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Like any animal, cows have a cost to them as well. Most livestock will have about the same cost, in differing amounts. A cow will eat more than a sheep for example, but they both require feed. The main difference lies in the potential income they produce.
Basic one-time costs (unless you break it or have a disaster), include shelter, waters, feed bunks or hay feeders, and fence. Now if you are blessed with abundant, year-round pasture, you may not need feed bunks or hay feeders.
The good news is for the most part beef cows are hardy and don’t need access to a barn all the time. Be sure to match the breed of cow to your needs and environment and you can save more money. You can read more on that here.
Keep in mind barns and fences will require maintenance to keep them in functioning order. The older the structures, the more maintenance cost is typically involved. For ease of figures, just plan on a basic number per year. There will also be a cost involved in moving manure around if your animals are in smaller pen areas instead of pasture at any point. For more on fence design tips, check out the blog here.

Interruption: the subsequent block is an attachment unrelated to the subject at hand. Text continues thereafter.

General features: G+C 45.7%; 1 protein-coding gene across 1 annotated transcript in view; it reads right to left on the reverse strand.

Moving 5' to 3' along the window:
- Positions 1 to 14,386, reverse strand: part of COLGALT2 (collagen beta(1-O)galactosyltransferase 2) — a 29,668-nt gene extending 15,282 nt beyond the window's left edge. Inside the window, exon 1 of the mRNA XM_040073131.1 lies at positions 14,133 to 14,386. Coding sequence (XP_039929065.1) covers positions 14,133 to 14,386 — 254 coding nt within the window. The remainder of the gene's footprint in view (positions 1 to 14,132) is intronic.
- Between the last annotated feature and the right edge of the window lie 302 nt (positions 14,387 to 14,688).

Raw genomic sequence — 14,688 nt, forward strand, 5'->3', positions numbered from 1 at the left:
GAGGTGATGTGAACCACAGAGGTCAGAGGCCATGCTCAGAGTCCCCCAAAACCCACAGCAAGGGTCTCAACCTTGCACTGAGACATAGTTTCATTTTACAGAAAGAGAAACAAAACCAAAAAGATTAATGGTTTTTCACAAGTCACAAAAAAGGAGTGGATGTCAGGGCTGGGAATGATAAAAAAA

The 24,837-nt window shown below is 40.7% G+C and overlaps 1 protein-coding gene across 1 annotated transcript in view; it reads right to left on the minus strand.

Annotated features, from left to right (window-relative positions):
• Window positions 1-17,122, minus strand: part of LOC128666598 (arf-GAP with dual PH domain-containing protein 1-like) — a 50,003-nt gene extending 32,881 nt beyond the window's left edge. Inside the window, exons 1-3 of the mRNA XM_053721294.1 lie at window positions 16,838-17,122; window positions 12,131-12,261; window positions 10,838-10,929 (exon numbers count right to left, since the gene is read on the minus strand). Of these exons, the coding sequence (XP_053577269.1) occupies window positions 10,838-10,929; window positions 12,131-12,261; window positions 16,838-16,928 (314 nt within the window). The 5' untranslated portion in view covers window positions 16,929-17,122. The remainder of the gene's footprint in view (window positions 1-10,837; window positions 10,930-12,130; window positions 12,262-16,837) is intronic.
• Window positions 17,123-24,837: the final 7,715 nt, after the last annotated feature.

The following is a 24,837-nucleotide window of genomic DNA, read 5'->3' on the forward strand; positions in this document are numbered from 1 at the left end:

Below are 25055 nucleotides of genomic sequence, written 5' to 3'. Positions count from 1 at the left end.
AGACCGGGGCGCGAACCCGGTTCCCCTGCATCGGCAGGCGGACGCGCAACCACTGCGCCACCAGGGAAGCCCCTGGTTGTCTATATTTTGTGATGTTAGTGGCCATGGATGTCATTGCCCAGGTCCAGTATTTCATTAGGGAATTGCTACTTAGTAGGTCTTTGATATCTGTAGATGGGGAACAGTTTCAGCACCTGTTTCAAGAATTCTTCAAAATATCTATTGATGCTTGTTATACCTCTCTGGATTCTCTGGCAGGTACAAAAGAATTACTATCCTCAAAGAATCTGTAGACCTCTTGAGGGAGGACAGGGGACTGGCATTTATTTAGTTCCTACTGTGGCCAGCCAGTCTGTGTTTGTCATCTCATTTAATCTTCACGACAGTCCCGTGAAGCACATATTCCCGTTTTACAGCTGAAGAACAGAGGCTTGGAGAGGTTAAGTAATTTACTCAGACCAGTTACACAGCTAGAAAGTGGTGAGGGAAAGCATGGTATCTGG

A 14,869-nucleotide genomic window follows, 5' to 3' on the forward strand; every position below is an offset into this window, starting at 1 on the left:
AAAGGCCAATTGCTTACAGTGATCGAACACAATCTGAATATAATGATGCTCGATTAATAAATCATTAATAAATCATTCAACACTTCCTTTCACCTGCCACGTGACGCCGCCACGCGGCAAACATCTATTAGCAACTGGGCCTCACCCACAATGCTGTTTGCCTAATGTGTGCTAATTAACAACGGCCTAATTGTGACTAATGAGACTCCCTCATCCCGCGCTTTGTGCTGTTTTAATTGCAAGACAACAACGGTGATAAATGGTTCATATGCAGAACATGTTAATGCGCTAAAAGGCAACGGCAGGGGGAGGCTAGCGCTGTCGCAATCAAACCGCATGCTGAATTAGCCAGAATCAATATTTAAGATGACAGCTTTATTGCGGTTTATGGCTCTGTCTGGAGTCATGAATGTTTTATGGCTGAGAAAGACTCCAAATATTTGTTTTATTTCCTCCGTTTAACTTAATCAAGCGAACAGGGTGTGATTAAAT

What your hay or grain feeder is made from will determine how long it will last. Wooden feed bunks outside may only last 5-10 years before they completely fall apart. Kept inside, they will last longer. Metal will last longer 15-20 years even outside.
At some point you will probably have a sick or injured cow or calf. You can’t just physically manhandle a cow to the ground and treat it like a sheep or goat. You will need some way to gently move the cow/calf to an area where you can physically restrain it for treatment. This is going to typically be some kind of working chute.
Of course, if you have a good horse and are a good roper, you can always rope and treat in the pasture. For a cow though you’re going to need at least one other person.
Now the fun part is the income! You will have extra calves at some point. The quickest dollar to figure is selling the calf after weaning. The different times when you sell and what weight the calf is will determine the price.
If you’re up for some marketing, you can sell sides of beef or directly to the consumer. Keep in mind, this is going to cost more to raise, and you will have processing and marketing costs involved.
At some point your cows will age out and no longer produce calves and your bull will no longer be able to breed. They still have value though as a cull animal, though it is much less than a calf. Be sure to factor this in as well.
The easiest way to see all the expenses and income together is to lay out all the expenses on one side of a chart and the income on the other. Then total the numbers. Keep in mind one time cost should be spread out over the lifetime of the structure/equipment for accurate analysis.
Now get figuring and go buy some cows!
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